Pied Bush Chat

A ‘Passerine’ by ornithological classification, the Pied Bush Chats are small little birds found in abundance around the Southern sub-continent. A Passerine, in ornithological parlance, is a Song Bird, which is basically a Perching species. These birds have the best control of their syrinx muscles among birds, producing a wide range of songs and other vocalizations.

The males are black with white shoulders and vent patches whose extent varies among populations. Females are predominantly brownish while juveniles are speckled.

Another unique feature of Passerines is their feet. The foot of a passerine has three toes directed forward and one toe directed backwards. Their leg muscles are specially adapted to hold on to perches in a vice like grip, and tighten around their perches in an involuntary motion, at the slightest sign of imbalance of the perch. This helps the bird to fall asleep in a perched position – a rarity amongst birds.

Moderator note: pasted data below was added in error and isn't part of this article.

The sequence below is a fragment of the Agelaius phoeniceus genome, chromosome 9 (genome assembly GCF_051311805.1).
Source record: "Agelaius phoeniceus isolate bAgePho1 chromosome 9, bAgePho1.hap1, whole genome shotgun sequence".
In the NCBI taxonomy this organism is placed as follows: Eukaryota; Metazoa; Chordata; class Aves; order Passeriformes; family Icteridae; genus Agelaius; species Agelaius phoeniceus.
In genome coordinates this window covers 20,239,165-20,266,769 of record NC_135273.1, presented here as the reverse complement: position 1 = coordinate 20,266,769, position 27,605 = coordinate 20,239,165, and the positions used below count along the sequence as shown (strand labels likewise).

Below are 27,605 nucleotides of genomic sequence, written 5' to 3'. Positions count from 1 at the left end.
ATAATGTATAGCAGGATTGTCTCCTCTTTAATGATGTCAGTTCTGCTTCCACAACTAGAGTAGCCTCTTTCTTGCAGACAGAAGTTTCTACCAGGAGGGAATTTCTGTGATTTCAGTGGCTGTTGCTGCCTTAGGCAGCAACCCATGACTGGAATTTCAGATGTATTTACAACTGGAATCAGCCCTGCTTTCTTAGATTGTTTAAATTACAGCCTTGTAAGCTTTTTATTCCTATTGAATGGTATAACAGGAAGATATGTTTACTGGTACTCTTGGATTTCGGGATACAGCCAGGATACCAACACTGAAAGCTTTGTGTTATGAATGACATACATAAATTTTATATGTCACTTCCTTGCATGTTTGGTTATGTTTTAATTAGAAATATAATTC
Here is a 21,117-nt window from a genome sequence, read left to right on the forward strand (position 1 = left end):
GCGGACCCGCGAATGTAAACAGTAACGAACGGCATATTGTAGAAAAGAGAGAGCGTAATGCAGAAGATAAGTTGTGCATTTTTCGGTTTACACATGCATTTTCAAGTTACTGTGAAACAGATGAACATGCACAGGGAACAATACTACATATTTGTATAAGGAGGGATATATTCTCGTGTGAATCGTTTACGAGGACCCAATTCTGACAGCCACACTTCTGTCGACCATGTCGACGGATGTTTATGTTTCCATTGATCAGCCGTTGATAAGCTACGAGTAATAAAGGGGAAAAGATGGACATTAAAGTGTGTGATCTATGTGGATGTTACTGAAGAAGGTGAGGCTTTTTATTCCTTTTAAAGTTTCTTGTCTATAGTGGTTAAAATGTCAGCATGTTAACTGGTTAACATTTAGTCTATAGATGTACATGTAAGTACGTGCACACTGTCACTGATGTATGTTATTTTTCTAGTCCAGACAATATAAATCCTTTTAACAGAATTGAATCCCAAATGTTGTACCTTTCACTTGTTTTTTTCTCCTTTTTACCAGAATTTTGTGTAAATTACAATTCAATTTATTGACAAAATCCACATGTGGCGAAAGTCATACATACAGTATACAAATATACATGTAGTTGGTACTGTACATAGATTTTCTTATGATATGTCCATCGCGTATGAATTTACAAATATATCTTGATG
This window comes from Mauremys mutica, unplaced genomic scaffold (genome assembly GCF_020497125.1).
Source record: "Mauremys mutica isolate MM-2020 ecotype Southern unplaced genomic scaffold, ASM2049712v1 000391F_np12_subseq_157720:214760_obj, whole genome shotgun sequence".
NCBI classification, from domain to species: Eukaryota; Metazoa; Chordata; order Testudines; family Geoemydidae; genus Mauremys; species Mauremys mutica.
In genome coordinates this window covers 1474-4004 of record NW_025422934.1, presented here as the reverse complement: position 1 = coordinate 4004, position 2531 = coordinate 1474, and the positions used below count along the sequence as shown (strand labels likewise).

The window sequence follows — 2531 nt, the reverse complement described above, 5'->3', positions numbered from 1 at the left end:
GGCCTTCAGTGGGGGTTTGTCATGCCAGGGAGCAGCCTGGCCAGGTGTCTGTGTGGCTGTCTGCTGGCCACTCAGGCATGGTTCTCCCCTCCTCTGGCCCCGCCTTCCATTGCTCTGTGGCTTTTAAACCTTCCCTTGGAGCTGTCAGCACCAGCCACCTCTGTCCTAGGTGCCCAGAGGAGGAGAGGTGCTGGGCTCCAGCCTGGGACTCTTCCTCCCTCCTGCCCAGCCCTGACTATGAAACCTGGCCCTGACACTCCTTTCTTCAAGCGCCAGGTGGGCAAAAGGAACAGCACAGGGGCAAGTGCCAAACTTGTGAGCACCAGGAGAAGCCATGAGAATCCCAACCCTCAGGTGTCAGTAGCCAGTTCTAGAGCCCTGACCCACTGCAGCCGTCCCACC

Passerines also make use of that backwards facing toe in another fashion. During fights for territory, sometimes they end up wrestling and use their feet to grab onto the other bird and even hold their beaks shut! Probably, the only reason eagles and falcons aren’t considered passerines are because they don’t sing.

 Males sing aloud during the mating season and build nests in holes found in rocks, caves or trees. Large colonies of these birds can be found in the fields, bordering jungles in the country.

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